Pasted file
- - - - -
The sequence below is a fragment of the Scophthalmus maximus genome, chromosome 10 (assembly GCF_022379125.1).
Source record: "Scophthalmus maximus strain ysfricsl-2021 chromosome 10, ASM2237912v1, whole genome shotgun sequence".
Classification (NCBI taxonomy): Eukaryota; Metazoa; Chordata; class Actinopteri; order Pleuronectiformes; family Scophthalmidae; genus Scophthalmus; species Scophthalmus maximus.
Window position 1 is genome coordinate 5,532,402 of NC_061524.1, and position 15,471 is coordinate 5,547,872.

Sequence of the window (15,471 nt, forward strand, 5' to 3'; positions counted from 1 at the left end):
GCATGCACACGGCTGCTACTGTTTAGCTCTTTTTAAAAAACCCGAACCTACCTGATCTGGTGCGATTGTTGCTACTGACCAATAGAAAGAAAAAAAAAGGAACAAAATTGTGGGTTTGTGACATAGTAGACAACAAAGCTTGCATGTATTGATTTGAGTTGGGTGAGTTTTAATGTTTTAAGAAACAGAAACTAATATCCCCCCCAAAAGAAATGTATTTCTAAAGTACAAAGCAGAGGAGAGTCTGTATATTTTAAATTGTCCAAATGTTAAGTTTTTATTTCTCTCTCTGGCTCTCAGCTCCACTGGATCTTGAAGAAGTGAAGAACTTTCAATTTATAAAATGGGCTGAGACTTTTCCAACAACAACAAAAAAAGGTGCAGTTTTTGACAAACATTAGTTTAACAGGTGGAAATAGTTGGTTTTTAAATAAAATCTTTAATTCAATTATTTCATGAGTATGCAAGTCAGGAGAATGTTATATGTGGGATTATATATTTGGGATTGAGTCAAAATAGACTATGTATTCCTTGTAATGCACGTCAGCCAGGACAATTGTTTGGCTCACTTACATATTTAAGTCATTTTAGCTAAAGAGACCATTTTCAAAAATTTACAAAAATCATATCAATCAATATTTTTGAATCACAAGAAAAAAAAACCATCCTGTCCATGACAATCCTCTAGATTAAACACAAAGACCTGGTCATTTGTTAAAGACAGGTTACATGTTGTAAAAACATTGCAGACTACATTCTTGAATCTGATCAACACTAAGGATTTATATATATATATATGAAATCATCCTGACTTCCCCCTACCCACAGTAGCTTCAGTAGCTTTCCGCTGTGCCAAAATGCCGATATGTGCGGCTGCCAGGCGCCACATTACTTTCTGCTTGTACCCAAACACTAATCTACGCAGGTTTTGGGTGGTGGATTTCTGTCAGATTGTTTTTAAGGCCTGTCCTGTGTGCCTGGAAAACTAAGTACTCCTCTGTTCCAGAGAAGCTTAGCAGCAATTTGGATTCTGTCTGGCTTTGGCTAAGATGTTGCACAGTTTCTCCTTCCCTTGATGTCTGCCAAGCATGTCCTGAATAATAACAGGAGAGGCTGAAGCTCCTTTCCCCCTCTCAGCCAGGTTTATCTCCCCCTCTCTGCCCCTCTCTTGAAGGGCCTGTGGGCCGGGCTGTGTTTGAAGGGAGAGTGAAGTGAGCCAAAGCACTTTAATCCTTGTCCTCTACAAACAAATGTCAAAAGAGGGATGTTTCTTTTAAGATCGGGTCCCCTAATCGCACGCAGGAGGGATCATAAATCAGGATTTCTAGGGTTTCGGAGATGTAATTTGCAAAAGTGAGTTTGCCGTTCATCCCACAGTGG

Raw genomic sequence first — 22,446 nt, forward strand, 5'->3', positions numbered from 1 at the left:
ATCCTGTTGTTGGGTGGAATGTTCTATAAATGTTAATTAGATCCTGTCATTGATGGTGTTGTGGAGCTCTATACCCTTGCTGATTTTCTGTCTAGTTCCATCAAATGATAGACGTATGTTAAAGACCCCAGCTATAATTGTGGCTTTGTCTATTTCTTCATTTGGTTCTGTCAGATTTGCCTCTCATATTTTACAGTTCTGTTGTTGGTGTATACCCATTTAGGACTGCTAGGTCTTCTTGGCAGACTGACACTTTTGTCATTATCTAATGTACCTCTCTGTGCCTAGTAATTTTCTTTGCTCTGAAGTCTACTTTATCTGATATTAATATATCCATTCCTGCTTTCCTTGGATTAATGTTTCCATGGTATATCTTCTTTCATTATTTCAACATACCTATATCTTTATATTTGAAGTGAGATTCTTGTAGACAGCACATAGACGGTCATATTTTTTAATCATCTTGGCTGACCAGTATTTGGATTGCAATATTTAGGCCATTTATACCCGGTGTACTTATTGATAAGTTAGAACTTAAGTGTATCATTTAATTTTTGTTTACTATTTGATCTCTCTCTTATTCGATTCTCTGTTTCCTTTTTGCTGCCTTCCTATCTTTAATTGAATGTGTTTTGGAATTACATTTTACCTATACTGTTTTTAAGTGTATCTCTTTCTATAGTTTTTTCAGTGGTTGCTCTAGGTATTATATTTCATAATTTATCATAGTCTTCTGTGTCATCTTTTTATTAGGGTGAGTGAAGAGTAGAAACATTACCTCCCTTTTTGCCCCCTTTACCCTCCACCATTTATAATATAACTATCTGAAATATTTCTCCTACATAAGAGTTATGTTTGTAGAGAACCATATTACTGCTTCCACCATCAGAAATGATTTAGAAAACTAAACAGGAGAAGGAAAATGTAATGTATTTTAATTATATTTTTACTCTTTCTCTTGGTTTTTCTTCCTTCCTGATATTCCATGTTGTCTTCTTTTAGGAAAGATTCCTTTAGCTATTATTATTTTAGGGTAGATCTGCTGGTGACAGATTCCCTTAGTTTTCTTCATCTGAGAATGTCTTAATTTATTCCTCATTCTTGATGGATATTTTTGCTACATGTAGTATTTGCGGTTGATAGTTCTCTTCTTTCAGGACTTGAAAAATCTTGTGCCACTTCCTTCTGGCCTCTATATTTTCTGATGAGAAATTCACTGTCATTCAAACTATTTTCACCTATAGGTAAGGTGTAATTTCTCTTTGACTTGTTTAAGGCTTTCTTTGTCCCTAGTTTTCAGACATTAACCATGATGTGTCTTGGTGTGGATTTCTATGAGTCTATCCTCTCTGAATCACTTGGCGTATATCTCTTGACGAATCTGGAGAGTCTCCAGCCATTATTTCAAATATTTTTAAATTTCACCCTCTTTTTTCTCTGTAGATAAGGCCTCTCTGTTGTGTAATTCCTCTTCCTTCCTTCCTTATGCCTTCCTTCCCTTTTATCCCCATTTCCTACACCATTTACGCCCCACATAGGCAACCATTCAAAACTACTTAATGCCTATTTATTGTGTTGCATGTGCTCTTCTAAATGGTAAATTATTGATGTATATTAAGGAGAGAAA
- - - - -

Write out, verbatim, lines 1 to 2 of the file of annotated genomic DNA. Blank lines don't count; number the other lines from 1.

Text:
The sequence below is a fragment of the Scophthalmus maximus genome, chromosome 10 (assembly GCF_022379125.1).
Source record: "Scophthalmus maximus strain ysfricsl-2021 chromosome 10, ASM2237912v1, whole genome shotgun sequence".